Lantern Is Hosting a Birthday Party for Colorado Marijuana — and You're Invited

The former Broadway Market is now operating as a special event space.
The former Broadway Market is now operating as a special event space. Danielle Lirette
Legal marijuana is having a birthday bash, and you're invited.

Colorado voters approved Amendment 64, the measure legalizing recreational marijuana, on November 6, 2012. Then-Governor John Hickenlooper signed an executive order recognizing the vote on December 10 of that year, making this the first state to officially legalize cannabis. (Washington voters approved a similar measure that year, but the governor took longer to sign it into law; Colorado also allowed recreational pot sales earlier, on January 1, 2014.)

Now Lantern, a marijuana delivery service that operates in Denver, is throwing a party to celebrate a decade of recreational marijuana legalization. "Decade of Dank: Celebrating a Decade of Legal Weed in Colorado" is set for Wednesday, November 30, at 950 Broadway, the former Broadway Market.

"We understand how hard Denver has worked over the last ten years to make cannabis legal and accessible. We're a newer entrant to the Denver market, and we just wanted to recognize all of the hard work that has been put in here over the last ten years," says Lantern CEO Meredith Mahoney.

Originally an offshoot of Drizly, a national alcohol-delivery service that has since been acquired by Uber, Lantern is based in Massachusetts, where it was launched in 2020; the company entered the Colorado marijuana market in 2021.

According to Mahoney, marijuana business executives across the country recognize the importance of what happened on November 6, 2012. "All of the work that the people of Denver and Colorado have done to pave the way for legal consumption, it was a real inspiration to the rest of us," she says.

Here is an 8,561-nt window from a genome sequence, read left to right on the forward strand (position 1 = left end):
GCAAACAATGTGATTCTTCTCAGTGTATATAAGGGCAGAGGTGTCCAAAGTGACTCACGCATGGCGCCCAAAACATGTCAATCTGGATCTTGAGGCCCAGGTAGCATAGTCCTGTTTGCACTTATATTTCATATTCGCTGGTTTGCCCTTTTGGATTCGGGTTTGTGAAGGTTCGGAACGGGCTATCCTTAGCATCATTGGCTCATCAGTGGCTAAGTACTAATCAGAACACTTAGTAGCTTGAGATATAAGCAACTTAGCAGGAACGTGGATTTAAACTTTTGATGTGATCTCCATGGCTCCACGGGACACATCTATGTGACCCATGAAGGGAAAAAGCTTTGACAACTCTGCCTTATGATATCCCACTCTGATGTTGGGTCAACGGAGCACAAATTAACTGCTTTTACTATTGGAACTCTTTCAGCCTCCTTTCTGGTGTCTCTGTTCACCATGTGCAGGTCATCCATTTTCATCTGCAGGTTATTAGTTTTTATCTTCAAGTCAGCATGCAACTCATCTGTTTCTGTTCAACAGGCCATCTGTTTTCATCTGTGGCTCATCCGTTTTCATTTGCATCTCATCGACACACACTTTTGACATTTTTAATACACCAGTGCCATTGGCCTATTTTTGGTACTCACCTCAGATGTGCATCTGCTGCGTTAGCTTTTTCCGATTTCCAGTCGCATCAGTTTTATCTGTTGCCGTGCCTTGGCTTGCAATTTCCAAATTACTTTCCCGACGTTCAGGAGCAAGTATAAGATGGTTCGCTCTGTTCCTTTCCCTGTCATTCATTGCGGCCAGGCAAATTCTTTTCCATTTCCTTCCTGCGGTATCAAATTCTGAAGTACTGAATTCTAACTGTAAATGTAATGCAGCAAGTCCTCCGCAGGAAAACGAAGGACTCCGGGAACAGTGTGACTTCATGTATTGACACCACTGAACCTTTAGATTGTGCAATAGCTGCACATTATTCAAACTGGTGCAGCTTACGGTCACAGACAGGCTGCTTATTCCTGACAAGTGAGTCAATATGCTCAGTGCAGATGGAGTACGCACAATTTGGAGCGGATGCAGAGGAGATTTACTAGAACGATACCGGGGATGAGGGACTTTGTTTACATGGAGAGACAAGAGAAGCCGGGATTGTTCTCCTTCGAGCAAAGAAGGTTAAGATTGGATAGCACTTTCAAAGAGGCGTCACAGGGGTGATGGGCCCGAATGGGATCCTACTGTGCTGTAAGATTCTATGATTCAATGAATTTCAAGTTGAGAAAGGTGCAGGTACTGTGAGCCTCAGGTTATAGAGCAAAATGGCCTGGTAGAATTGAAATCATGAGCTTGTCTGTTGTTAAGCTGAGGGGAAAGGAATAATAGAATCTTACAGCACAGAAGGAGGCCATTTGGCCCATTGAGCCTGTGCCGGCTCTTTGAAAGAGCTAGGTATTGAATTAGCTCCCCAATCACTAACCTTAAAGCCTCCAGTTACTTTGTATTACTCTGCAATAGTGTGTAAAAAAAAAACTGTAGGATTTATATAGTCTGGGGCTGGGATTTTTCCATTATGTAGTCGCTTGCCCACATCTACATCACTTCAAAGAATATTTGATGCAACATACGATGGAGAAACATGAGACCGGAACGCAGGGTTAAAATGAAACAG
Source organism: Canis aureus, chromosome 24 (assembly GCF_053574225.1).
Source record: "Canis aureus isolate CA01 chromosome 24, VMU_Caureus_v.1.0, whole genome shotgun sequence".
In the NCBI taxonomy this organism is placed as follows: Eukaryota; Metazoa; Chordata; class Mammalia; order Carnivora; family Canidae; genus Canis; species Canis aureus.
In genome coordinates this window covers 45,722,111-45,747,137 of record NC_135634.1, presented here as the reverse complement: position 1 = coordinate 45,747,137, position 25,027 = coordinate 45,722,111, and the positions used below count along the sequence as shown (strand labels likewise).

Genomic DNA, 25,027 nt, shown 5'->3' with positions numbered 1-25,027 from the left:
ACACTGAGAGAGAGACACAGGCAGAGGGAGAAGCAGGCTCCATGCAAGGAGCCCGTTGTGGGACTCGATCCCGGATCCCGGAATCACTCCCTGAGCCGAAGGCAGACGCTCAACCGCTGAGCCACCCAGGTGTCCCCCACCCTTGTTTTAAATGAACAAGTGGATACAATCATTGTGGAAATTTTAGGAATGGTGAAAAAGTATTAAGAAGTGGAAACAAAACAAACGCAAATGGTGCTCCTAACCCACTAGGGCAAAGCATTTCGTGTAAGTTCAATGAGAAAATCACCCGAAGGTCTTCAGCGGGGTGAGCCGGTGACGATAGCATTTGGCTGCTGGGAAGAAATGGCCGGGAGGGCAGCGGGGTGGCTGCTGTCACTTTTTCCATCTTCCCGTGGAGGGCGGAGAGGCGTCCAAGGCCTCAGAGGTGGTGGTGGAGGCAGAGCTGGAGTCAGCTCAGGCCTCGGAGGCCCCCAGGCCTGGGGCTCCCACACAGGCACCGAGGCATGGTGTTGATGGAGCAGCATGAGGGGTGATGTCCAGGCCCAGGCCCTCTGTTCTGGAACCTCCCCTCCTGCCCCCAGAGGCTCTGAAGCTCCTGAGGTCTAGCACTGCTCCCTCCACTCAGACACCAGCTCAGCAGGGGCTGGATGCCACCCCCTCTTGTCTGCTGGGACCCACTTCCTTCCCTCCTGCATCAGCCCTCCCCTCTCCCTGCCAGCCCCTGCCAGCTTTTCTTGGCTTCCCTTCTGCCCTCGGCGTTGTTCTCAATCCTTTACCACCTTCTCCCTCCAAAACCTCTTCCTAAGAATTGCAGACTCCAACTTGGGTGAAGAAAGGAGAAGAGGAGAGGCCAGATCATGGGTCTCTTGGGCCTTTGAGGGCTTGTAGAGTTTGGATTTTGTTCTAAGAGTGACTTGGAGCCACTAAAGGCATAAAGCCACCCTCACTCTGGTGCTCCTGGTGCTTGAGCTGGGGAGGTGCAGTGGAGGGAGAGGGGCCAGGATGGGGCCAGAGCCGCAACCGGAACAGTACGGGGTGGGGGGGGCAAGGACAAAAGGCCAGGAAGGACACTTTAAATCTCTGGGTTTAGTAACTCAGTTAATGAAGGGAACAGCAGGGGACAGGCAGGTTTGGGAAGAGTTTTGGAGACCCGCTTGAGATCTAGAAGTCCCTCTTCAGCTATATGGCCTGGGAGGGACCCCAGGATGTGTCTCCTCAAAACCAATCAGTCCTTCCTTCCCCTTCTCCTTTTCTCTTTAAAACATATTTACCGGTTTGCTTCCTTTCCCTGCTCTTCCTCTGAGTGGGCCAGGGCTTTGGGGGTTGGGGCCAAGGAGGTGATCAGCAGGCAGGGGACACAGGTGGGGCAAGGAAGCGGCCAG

Although marijuana consumption in the privacy of your home has been legal in Colorado for a decade, getting permission for public and social pot use is trickier for event organizers. Neither the State of Colorado nor the City of Denver currently offers a special event permit for marijuana hospitality, forcing the vast majority of pot-friendly events to be held at private venues. Because Lantern wanted this celebration to be open to the public, there will be no marijuana consumption allowed inside the building during "Decade of Dank," Mahoney acknowledges.

But there will be cannabis-related vendors, as well as food and drinks. Colorado-based artist Chelsea Lewinski will paint a live mural during the party, while Denver DJ Simone Says will handle the music. There will also be giveaways held throughout the evening by Lantern and its friends in the marijuana industry.

"We wanted this to bring the community together," Mahoney concludes, "both on the business and consumer sides."

"Decade of Dank: Celebrating a Decade of Legal Weed" in Colorado will be held from 7 to 10 p.m. Wednesday, November 30, at 950 Broadway. The event is free to attend, but organizers ask that guests register on Eventbrite.
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Thomas Mitchell has written about all things cannabis for Westword since 2014, covering sports, real estate and general news along the way for publications such as the Arizona Republic, Inman and Fox Sports. He's currently the cannabis editor for
Contact: Thomas Mitchell

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